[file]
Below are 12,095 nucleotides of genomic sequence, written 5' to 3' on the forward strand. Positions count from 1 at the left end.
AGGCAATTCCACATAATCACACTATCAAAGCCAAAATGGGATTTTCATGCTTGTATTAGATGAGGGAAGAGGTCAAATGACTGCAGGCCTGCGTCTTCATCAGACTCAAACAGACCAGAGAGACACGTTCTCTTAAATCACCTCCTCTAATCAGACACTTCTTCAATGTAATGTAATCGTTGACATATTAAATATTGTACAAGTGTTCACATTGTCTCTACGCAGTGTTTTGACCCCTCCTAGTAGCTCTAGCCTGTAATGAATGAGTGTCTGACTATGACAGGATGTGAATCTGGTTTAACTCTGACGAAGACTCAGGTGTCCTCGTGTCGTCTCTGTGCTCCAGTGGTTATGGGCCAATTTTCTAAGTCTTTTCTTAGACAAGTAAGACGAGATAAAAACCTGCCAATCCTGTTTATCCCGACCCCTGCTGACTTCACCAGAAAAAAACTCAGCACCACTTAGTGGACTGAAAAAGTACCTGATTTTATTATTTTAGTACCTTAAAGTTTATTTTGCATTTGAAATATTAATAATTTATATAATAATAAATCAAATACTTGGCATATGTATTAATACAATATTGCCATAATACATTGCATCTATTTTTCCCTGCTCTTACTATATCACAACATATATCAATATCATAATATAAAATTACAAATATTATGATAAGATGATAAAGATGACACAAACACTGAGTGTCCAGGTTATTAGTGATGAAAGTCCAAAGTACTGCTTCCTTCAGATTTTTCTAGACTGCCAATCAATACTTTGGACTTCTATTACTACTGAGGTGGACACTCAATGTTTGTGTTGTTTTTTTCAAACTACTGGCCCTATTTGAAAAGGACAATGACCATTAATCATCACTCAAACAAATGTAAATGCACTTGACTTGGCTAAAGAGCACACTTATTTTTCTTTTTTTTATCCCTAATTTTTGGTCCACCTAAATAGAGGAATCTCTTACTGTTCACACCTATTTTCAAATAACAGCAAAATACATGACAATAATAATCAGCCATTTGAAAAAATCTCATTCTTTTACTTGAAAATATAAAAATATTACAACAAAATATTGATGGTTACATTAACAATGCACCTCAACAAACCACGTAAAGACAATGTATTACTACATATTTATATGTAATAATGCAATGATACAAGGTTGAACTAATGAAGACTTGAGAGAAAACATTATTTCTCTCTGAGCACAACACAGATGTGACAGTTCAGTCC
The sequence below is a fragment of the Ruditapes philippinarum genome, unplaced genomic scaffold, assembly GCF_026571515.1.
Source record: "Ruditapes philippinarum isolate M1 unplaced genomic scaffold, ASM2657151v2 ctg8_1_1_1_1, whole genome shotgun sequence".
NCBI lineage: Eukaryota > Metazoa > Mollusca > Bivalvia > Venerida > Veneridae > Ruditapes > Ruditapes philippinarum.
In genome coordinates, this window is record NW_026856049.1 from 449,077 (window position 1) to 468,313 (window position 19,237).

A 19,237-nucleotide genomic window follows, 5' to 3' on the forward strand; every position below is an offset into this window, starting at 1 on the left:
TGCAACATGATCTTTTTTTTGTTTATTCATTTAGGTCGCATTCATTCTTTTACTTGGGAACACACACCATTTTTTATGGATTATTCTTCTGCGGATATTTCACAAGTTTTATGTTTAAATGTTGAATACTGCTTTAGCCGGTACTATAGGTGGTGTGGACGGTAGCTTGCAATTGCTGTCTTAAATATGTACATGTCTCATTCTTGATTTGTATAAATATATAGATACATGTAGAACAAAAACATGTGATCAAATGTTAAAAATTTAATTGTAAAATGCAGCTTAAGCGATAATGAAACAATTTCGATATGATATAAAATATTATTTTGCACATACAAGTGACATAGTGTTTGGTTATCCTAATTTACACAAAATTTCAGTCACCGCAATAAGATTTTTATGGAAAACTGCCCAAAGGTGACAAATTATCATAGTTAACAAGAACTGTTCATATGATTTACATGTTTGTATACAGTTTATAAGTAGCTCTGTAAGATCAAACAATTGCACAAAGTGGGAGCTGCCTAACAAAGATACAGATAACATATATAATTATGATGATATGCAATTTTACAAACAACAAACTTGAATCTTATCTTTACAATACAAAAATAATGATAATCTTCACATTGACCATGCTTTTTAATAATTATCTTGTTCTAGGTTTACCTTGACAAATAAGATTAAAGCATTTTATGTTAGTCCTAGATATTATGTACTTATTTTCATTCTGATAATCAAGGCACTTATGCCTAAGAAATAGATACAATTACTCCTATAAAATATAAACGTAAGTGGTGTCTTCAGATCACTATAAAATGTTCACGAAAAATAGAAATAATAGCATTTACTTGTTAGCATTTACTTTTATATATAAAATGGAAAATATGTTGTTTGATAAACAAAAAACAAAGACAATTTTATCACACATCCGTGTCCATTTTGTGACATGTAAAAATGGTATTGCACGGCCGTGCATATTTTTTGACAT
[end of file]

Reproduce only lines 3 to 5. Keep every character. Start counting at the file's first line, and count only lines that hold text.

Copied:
The sequence below is a fragment of the Ruditapes philippinarum genome, unplaced genomic scaffold, assembly GCF_026571515.1.
Source record: "Ruditapes philippinarum isolate M1 unplaced genomic scaffold, ASM2657151v2 ctg8_1_1_1_1, whole genome shotgun sequence".
NCBI lineage: Eukaryota > Metazoa > Mollusca > Bivalvia > Venerida > Veneridae > Ruditapes > Ruditapes philippinarum.